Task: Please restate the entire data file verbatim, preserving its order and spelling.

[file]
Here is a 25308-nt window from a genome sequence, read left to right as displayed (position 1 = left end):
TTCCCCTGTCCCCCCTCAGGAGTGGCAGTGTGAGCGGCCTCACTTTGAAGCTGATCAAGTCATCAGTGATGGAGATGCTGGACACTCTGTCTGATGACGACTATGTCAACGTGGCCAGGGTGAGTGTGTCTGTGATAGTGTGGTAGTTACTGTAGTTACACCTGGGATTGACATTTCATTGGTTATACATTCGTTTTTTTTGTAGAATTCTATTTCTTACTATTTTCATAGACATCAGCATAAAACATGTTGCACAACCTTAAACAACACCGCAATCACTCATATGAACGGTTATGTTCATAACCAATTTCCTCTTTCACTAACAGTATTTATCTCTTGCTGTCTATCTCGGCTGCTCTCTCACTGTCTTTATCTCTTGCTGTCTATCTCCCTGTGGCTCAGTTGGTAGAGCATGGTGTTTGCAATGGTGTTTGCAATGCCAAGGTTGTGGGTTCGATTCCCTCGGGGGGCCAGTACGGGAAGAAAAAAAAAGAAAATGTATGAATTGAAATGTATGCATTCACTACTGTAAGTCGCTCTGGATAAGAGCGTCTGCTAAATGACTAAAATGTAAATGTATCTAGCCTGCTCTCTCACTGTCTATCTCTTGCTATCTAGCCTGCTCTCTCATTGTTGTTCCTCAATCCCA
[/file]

Here is a 25308-nt window from a genome sequence, read left to right as displayed (position 1 = left end):
TTCCCCTGTCCCCCCTCAGGAGTGGCAGTGTGAGCGGCCTCACTTTGAAGCTGATCAAGTCATCAGTGATGGAGATGCTGGACACTCTGTCTGATGACGACTATGTCAACGTGGCCAGGGTGAGTGTGTCTGTGATAGTGTGGTAGTTACTGTAGTTACACCTGGGATTGACATTTCATTGGTTATACATTCGTTTTTTTTGTAGAATTCTATTTCTTACTATTTTCATAGACATCAGCATAAAACATGTTGCACAACCTTAAACAACACCGCAATCACTCATATGAACGGTTATGTTCATAACCAATTTCCTCTTTCACTAACAGTATTTATCTCTTGCTGTCTATCTCGGCTGCTCTCTCACTGTCTTTATCTCTTGCTGTCTATCTCCCTGTGGCTCAGTTGGTAGAGCATGGTGTTTGCAATGGTGTTTGCAATGCCAAGGTTGTGGGTTCGATTCCCTCGGGGGGCCAGTACGGGAAGAAAAAAAAAGAAAATGTATGAATTGAAATGTATGCATTCACTACTGTAAGTCGCTCTGGATAAGAGCGTCTGCTAAATGACTAAAATGTAAATGTATCTAGCCTGCTCTCTCACTGTCTATCTCTTGCTATCTAGCCTGCTCTCTCATTGTTGTTCCTCAATCCCA